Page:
The Sunday elections for the region of Andalusia, in Southern Spain, were keenly watched in order to check how the country’s anti-establishment parties were faring. Spain will go through a general election which is scheduled to take place by the end of the year. Andalusia is the country’s most populated region but is not necessarily indicative of Spain as a whole as it is a largely agricultural and tourist-dependant region with an older population – traditionally a stronghold of Socialists. The region also has the country’s highest unemployment rate.
In the event, the two main traditional Spanish parties; the Socialists and the conservative Popular Party, came in first and second respectively, leaving behind parties such as the far left Podemos and the centre-right Ciudadanos. Podemos and Ciudadanos came in third and fourth respectively. Therefore although the new parties made a strong showing, it was not enough to win the elections.
One significant change was that the two ‘establishment’ parties that have ruled Spain since the 1980s, together polled around 60% compared to 80% in the previous election. Therefore, the role of the alternative parties could become important in participating in coalitions and becoming junior partners in government come an inconclusive General Election.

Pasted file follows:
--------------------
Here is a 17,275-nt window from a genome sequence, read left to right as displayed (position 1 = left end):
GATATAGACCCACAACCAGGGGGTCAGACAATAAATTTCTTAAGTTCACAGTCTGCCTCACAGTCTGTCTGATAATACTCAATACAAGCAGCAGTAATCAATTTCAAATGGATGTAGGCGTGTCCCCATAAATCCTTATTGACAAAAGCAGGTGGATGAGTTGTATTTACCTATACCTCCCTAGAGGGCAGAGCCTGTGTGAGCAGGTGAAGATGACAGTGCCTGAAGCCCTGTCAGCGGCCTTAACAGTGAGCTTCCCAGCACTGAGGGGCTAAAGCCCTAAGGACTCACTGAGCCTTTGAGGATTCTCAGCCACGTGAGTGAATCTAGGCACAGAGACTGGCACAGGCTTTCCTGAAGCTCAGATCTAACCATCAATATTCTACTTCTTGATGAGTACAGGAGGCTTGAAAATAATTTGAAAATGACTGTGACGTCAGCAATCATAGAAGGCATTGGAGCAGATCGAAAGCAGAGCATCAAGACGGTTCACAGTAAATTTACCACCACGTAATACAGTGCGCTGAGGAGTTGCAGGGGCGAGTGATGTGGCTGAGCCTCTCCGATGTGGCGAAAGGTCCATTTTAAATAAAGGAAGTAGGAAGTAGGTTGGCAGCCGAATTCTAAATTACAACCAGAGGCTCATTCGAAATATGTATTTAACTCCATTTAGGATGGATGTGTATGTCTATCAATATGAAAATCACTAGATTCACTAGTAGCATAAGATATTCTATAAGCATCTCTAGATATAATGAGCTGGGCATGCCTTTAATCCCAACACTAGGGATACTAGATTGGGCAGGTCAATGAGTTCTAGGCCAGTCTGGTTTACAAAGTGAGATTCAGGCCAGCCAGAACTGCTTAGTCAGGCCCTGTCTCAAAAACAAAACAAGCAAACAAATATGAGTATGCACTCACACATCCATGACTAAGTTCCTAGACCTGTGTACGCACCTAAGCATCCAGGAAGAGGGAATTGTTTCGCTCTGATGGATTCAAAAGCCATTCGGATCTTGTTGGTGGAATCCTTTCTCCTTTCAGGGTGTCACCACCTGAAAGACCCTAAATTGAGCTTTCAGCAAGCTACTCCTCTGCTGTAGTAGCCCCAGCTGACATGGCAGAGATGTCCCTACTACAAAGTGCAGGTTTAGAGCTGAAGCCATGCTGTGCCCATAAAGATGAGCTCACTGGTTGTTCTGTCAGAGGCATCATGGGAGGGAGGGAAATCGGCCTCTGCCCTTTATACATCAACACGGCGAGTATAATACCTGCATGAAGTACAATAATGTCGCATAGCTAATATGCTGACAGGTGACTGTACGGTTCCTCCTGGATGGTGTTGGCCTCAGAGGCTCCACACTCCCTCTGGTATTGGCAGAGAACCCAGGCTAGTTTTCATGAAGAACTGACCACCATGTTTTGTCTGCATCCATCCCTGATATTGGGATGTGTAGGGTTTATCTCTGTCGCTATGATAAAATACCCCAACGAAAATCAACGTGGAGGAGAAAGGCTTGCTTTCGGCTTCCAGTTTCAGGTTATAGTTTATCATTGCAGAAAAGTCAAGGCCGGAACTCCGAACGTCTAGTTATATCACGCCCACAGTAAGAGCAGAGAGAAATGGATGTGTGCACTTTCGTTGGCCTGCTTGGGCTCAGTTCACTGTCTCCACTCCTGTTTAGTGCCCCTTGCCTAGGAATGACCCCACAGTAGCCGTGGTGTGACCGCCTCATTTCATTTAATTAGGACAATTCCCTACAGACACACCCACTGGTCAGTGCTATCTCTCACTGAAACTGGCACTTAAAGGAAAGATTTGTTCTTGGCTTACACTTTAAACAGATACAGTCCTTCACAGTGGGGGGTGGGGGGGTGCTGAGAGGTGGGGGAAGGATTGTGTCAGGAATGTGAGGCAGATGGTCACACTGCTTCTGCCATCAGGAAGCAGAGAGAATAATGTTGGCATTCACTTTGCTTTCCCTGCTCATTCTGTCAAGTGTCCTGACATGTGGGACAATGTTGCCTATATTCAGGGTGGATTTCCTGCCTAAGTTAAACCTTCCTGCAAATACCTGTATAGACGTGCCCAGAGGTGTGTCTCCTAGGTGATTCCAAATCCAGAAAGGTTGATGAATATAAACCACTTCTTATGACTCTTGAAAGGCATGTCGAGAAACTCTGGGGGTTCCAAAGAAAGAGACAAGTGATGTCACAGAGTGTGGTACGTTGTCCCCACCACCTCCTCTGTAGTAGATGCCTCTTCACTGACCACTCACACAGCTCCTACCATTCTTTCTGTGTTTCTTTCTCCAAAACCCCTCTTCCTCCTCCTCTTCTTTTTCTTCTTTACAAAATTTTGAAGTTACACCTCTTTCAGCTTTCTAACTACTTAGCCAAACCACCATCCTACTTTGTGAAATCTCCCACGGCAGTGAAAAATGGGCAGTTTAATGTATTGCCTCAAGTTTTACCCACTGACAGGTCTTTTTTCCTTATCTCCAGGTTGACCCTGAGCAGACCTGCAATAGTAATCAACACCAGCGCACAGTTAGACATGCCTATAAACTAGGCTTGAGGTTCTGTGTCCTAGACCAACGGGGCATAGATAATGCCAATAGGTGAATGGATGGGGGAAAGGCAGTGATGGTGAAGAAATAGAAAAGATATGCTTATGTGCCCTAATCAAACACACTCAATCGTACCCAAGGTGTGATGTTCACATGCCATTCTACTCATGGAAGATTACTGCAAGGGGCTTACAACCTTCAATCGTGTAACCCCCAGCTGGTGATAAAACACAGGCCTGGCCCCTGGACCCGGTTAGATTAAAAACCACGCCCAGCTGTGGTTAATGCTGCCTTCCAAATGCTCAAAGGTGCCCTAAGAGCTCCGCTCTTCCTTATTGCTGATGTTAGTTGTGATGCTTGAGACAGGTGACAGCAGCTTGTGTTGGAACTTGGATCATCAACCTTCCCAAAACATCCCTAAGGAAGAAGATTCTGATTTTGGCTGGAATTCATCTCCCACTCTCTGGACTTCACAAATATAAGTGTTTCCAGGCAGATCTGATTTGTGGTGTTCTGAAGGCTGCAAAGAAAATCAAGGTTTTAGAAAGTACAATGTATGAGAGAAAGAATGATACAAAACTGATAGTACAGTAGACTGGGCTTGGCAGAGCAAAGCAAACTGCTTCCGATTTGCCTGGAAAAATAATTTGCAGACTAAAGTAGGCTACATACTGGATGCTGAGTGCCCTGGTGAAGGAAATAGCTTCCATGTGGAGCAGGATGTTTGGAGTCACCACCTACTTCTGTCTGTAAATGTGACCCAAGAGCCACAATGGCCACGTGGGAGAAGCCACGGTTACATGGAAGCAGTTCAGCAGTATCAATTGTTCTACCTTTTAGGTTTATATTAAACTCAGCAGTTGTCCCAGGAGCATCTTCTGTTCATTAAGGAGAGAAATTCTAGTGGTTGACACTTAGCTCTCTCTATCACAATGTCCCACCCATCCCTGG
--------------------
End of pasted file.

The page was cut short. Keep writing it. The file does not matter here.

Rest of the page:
Both Podemos and Ciudadanos are strongly against corruption, but where they differ is that Ciudadanos has much more moderate economic proposals that are not as revolutionary as Podemos. Podemos is riding high as Spaniards have become disenchanted with years of austerity and high unemployment.
The loser from the election was the ruling Popular Party, which saw its share of the popular vote fall to around 26% from 40% three years ago.
Andalusia will also be a test of how the smaller anti-establishment parties are willing to cooperate with the larger establishment political forces. This is because the Socialists, although they have won, have not managed to capture an overall majority in the local parliament and will therefore have to count on alliances with smaller parties in order to get things done.
To sum up, Spanish politics seems to be changing away from the traditional 2-party system without however getting rid of the old guard, which is still largely calling the shots. The chances of Podemos imitating the success of its ideological cousin SYRIZA in Greece do not appear high right now, although there is still a long way to go until the general election. The ruling conservatives have also paid a heavy price for their economic reforms, which might have saved Spain from an even worse downturn but have not translated into a lower unemployment rate and rising living standards. Overall, the domino theory that says that after SYRIZA in Greece other anti-establishment parties will capture power in peripheral countries and threaten the existing arrangements within the Eurozone has not received a boost after the Andalusian elections.